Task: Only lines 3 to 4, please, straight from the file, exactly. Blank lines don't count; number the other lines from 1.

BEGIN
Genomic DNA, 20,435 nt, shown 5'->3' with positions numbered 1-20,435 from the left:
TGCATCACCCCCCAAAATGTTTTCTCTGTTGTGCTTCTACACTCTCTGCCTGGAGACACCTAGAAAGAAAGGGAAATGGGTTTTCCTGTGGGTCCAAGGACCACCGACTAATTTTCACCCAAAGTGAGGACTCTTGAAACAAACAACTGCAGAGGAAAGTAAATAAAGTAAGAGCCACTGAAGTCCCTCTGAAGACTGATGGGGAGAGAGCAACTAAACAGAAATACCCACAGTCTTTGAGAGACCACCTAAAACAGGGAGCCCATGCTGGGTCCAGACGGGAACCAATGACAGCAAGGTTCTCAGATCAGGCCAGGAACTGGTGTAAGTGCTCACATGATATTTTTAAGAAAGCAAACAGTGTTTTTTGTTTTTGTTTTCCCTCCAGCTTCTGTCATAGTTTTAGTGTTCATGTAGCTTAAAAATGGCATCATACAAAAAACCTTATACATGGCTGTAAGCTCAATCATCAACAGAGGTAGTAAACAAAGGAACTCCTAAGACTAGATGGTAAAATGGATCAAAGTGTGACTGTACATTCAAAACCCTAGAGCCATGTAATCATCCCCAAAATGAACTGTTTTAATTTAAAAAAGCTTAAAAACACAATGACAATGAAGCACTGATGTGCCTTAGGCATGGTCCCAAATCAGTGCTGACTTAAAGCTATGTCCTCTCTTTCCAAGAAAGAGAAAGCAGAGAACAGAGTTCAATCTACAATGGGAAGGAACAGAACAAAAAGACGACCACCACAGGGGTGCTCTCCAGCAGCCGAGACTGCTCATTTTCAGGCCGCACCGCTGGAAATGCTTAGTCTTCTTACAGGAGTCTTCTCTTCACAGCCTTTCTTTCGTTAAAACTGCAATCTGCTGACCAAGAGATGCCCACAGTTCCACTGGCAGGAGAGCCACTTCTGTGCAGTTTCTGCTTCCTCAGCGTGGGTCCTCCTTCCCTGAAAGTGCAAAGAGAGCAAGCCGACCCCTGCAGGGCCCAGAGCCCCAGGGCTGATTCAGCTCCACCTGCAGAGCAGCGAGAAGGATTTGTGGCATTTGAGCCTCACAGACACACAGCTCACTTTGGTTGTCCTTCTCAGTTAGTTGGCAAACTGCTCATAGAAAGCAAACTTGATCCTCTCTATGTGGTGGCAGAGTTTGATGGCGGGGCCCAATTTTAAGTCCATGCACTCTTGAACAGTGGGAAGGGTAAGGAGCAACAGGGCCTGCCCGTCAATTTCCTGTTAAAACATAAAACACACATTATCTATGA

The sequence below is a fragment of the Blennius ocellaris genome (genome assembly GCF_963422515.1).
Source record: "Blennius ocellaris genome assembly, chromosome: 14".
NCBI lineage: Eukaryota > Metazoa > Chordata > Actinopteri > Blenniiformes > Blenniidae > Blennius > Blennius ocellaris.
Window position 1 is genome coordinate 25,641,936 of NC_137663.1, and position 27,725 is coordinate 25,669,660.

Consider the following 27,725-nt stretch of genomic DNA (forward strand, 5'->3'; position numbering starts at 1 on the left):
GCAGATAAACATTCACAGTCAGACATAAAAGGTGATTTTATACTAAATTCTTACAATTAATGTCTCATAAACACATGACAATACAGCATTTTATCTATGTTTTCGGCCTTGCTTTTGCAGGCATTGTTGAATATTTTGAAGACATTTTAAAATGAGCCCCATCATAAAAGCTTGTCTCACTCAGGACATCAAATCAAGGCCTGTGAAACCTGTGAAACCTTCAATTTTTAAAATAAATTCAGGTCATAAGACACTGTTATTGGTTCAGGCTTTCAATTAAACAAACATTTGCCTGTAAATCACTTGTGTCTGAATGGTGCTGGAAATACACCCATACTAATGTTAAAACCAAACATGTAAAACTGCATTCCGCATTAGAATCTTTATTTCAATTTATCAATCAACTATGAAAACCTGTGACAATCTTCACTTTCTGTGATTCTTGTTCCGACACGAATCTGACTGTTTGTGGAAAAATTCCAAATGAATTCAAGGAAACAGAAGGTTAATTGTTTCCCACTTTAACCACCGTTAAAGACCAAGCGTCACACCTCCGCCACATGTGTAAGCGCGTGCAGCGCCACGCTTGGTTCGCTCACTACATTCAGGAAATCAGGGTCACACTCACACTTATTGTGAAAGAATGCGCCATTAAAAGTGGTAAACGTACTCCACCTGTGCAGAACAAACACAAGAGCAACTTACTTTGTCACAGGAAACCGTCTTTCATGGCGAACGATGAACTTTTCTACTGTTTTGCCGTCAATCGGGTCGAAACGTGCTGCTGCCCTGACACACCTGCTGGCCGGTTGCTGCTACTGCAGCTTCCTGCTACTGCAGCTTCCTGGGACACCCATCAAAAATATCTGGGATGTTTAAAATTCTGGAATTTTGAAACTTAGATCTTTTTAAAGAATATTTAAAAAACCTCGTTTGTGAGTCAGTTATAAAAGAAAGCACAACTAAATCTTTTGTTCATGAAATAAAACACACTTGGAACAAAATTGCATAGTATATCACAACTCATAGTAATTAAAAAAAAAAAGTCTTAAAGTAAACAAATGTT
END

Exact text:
The sequence below is a fragment of the Blennius ocellaris genome (genome assembly GCF_963422515.1).
Source record: "Blennius ocellaris genome assembly, chromosome: 14".